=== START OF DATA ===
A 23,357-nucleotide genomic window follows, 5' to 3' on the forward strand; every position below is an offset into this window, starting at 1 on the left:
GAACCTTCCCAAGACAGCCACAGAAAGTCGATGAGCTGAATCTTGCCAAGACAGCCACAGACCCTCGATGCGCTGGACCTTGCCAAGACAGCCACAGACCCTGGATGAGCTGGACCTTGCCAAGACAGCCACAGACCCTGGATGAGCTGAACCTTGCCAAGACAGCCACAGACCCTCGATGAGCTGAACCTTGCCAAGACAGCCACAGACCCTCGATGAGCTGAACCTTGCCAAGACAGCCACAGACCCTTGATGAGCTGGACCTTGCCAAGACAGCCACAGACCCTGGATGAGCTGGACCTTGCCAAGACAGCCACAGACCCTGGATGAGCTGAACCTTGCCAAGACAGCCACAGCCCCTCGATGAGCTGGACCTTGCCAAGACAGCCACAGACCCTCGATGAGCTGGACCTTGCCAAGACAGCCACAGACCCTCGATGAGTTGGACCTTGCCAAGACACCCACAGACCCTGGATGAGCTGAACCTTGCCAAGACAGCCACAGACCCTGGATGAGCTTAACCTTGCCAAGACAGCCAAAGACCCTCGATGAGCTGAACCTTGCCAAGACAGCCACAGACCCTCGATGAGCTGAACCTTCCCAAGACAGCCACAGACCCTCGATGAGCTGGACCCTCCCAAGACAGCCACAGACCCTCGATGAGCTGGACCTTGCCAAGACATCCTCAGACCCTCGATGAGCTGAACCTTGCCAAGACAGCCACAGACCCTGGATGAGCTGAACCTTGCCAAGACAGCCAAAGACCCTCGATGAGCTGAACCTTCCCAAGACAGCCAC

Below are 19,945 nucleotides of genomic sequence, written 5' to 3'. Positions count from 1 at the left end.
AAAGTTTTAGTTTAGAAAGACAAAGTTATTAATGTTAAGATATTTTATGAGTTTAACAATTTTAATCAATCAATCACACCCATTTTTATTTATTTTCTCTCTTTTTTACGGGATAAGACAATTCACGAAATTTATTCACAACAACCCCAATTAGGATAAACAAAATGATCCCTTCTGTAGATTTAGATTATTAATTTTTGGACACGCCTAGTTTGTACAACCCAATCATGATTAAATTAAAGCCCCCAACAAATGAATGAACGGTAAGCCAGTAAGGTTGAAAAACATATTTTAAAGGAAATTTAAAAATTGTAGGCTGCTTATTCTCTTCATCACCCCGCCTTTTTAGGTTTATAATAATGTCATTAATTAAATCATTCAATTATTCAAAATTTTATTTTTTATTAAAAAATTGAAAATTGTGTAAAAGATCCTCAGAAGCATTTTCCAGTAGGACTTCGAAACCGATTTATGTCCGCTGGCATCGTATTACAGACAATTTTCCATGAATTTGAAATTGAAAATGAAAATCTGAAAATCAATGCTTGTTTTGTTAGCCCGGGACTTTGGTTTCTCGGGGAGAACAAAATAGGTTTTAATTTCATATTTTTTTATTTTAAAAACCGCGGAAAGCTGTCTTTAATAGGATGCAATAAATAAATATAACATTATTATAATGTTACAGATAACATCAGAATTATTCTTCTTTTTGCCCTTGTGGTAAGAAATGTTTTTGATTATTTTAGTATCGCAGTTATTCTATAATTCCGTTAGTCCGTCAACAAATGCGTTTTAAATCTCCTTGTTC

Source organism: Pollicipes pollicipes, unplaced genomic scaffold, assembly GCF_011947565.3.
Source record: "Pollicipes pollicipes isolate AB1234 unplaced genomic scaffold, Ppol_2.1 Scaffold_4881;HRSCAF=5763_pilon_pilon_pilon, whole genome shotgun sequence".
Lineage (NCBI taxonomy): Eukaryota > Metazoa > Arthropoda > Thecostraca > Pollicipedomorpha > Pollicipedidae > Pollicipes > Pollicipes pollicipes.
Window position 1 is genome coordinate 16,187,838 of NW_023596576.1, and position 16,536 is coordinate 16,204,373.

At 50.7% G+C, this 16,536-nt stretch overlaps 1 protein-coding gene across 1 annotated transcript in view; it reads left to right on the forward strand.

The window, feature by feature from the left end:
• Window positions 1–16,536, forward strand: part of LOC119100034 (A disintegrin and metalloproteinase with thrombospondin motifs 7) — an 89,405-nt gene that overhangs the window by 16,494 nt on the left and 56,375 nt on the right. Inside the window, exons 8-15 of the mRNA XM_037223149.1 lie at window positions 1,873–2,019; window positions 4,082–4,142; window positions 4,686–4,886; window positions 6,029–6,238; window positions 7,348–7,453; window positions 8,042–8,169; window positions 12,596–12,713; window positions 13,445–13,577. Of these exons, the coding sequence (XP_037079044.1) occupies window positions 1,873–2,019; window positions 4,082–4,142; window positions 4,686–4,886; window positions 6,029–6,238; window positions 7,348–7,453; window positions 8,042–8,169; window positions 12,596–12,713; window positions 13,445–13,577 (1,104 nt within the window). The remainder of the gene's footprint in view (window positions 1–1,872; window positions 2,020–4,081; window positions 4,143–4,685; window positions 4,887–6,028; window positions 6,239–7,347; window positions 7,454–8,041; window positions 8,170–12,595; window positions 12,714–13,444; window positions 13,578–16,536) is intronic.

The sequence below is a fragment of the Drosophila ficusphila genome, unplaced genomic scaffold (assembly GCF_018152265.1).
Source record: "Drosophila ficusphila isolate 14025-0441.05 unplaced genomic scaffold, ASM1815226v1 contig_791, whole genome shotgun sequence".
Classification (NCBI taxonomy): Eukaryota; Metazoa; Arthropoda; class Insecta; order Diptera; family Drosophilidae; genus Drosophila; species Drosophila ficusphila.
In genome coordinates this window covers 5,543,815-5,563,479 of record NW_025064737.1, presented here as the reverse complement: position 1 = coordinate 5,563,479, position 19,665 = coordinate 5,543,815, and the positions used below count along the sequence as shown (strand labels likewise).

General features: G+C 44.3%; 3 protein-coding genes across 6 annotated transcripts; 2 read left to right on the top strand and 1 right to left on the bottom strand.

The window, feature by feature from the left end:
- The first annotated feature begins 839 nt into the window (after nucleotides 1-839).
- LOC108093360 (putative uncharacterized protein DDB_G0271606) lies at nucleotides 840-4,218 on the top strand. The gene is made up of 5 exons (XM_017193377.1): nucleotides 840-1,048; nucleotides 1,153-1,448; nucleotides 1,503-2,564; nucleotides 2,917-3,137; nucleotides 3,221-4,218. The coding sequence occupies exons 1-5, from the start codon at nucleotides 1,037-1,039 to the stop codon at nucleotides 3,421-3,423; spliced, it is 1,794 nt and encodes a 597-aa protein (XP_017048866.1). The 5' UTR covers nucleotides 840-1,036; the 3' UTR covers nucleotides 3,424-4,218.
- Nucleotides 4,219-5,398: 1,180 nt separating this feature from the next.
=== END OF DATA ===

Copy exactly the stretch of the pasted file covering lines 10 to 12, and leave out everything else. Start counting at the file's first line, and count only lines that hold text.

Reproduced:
The window, feature by feature from the left end:
• Window positions 1–16,536, forward strand: part of LOC119100034 (A disintegrin and metalloproteinase with thrombospondin motifs 7) — an 89,405-nt gene that overhangs the window by 16,494 nt on the left and 56,375 nt on the right. Inside the window, exons 8-15 of the mRNA XM_037223149.1 lie at window positions 1,873–2,019; window positions 4,082–4,142; window positions 4,686–4,886; window positions 6,029–6,238; window positions 7,348–7,453; window positions 8,042–8,169; window positions 12,596–12,713; window positions 13,445–13,577. Of these exons, the coding sequence (XP_037079044.1) occupies window positions 1,873–2,019; window positions 4,082–4,142; window positions 4,686–4,886; window positions 6,029–6,238; window positions 7,348–7,453; window positions 8,042–8,169; window positions 12,596–12,713; window positions 13,445–13,577 (1,104 nt within the window). The remainder of the gene's footprint in view (window positions 1–1,872; window positions 2,020–4,081; window positions 4,143–4,685; window positions 4,887–6,028; window positions 6,239–7,347; window positions 7,454–8,041; window positions 8,170–12,595; window positions 12,714–13,444; window positions 13,578–16,536) is intronic.

The sequence below is a fragment of the Drosophila ficusphila genome, unplaced genomic scaffold (assembly GCF_018152265.1).